When you think of Arizona, the Grand Canyon is probably the first and certainly the biggest attraction that comes to mind. If you are a fan of history and the American Old West, Tombstone is probably on your short list of places to see when spending time in the state.
My cousin and I found ourselves in Tombstone on a recent Sunday in March. Located less than 90 minutes from the north Tucson subdivision where we were staying, the ride down I-10 saw the saguaro give way to a desert scrub. As we traveled down Arizona 80, with mountains always lingering in the distance, I could imagine what it might have felt like to be a pioneer heading west, or a settler who decided that this area was a place to make a home.
Among the first places we came across as we pulled into Tombstone was Boot Hill Cemetery. While not at the top of our list this visit, it’s a place we’d like to see the next time through. And, that’s the thing about Tombstone. You can go and see as much or as little as you want. Our main objective was to visit downtown and maybe see a gunfight. The weather was perfect for an afternoon excursion. The sun was bright and the air warm but not hot, about 70 degrees Fahrenheit. We visited outside of tourist season so we were able to browse to our heart’s content without being elbow-to-elbow with others.
Much of the parking is in what I call golden rule lots. We parked in a dirt lot with a pay box attached to a boulder. A sign tells you how much to put into the box, but no one is there watching and there are no stubs to put in your window. Yet, everyone pays. It’s the golden rule!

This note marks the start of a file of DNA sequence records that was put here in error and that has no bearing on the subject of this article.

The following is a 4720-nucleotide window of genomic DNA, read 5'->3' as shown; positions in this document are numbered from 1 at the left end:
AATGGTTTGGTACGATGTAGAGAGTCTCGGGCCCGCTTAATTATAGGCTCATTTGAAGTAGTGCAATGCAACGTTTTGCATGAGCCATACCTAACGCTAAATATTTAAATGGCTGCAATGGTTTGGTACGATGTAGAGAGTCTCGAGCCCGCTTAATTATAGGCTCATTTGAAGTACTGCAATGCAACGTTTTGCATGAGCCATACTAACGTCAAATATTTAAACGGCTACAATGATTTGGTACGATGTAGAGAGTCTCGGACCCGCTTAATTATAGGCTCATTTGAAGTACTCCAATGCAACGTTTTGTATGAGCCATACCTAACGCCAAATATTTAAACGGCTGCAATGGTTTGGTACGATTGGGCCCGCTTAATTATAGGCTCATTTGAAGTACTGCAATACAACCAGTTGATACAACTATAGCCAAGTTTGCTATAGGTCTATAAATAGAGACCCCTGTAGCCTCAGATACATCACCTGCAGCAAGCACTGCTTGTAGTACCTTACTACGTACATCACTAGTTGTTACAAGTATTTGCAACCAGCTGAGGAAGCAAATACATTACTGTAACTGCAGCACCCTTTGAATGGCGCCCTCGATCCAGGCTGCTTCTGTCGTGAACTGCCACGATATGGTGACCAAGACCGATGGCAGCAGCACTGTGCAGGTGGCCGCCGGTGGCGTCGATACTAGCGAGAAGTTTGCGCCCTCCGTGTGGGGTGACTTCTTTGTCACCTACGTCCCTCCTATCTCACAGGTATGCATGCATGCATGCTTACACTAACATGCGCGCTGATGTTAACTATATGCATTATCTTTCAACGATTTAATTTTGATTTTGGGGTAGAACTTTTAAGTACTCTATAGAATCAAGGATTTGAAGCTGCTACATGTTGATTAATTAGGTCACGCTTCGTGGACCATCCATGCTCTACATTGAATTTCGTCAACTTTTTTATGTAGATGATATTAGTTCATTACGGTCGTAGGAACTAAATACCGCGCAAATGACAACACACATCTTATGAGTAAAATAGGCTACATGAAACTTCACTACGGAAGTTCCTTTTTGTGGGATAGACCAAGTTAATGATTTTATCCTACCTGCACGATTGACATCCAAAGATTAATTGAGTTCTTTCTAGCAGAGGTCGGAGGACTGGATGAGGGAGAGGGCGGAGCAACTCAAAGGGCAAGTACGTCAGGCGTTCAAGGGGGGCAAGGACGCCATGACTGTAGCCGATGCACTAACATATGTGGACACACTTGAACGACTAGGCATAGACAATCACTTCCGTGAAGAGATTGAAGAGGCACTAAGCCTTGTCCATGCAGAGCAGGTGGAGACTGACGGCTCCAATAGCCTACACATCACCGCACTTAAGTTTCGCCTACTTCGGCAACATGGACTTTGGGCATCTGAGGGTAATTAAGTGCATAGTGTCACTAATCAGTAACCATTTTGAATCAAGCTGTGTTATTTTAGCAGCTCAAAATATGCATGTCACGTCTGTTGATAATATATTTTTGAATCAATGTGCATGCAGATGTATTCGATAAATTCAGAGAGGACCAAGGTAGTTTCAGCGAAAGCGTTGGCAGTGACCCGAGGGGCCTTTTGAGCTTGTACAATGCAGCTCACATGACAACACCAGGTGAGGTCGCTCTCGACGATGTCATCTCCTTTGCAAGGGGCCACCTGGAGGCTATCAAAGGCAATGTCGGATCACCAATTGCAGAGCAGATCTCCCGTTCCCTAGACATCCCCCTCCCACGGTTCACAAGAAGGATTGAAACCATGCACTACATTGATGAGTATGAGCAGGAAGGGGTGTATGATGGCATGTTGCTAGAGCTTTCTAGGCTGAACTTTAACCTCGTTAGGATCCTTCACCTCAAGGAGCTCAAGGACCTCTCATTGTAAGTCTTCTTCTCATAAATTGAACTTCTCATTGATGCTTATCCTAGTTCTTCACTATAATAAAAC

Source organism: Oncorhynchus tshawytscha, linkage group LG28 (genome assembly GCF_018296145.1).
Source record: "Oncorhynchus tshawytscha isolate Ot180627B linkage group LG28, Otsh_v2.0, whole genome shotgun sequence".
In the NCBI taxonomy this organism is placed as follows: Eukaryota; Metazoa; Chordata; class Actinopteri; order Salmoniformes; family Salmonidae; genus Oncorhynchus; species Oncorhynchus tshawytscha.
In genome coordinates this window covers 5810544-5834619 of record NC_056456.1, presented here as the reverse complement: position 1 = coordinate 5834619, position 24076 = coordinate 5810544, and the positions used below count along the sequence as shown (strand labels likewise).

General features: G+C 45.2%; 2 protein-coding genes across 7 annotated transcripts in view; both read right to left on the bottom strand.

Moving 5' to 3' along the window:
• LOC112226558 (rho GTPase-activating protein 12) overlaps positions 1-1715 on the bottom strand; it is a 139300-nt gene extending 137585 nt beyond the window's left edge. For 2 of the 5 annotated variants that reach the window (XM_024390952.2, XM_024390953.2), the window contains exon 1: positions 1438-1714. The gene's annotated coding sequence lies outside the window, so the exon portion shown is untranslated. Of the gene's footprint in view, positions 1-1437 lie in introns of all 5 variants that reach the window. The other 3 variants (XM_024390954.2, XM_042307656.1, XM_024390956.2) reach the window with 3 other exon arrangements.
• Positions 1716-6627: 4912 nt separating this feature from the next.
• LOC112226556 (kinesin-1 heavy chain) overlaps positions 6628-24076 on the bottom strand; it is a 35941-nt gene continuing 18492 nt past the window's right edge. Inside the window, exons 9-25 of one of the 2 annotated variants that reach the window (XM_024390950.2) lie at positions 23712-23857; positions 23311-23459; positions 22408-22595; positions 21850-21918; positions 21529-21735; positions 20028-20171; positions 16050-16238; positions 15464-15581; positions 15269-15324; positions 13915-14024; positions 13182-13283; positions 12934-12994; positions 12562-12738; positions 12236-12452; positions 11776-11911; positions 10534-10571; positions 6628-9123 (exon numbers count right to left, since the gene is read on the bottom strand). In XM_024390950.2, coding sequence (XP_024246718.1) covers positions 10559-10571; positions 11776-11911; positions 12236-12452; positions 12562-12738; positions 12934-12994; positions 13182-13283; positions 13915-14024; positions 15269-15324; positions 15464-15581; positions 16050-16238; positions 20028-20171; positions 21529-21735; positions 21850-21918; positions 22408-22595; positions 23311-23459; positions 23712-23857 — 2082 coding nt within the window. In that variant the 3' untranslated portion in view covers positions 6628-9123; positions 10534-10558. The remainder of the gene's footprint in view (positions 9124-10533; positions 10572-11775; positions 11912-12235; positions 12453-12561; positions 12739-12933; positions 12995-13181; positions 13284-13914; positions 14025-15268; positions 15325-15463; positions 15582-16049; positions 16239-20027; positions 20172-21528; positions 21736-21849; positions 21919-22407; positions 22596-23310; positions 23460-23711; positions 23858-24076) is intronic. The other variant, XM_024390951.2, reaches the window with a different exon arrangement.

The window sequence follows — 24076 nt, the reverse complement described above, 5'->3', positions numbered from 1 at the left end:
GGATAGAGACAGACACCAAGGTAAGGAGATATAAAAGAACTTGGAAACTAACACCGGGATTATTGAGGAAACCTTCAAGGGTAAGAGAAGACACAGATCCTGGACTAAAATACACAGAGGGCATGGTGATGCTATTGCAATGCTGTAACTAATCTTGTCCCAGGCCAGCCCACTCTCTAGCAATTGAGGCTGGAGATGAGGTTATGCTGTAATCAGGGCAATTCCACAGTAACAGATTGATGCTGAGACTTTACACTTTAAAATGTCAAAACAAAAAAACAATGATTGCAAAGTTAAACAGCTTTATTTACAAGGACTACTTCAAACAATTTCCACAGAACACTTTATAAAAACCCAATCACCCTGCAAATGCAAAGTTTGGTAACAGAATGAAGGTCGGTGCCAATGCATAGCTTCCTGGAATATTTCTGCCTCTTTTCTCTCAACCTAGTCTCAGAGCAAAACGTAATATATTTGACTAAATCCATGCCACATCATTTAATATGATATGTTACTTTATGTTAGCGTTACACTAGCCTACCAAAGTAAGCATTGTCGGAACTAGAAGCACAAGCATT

A short walk up a hill and were in the heart of downtown. The courthouse was the first and most distinctive building we discovered. It is now a museum. Since we were on a definite budget, we decided to save this museum for another day. However, next time we use the Tucson Attractions Digital Passport. It’s like the old Disney ride coupons, except many of these are buy-one-get-one discounts into museums and other attractions in Tombstone and around the whole southern Arizona area.
We knew we wanted to see a gunfight, but the OK Corral was not to be. Instead, we opted for the Wyatt Earp package and took the trolley tour followed by the Old Tombstone Western Theme Park. Our trolley tour guide shared his knowledge and told us many stories. We took note of the places we’d like to see the next time we visit.
Old Tombstone Western Theme Park was quite a lot of fun! The set design is stereotypical of the Old West with a sense of humor. The bank is run by Bringham Moore Cash and the Funeral Director is Seymour Graves. An audience participation experience, these actors know how to show the people in the bleachers a great time. The good guys always win but the bad guys have a lot of fun in this Wild West Show!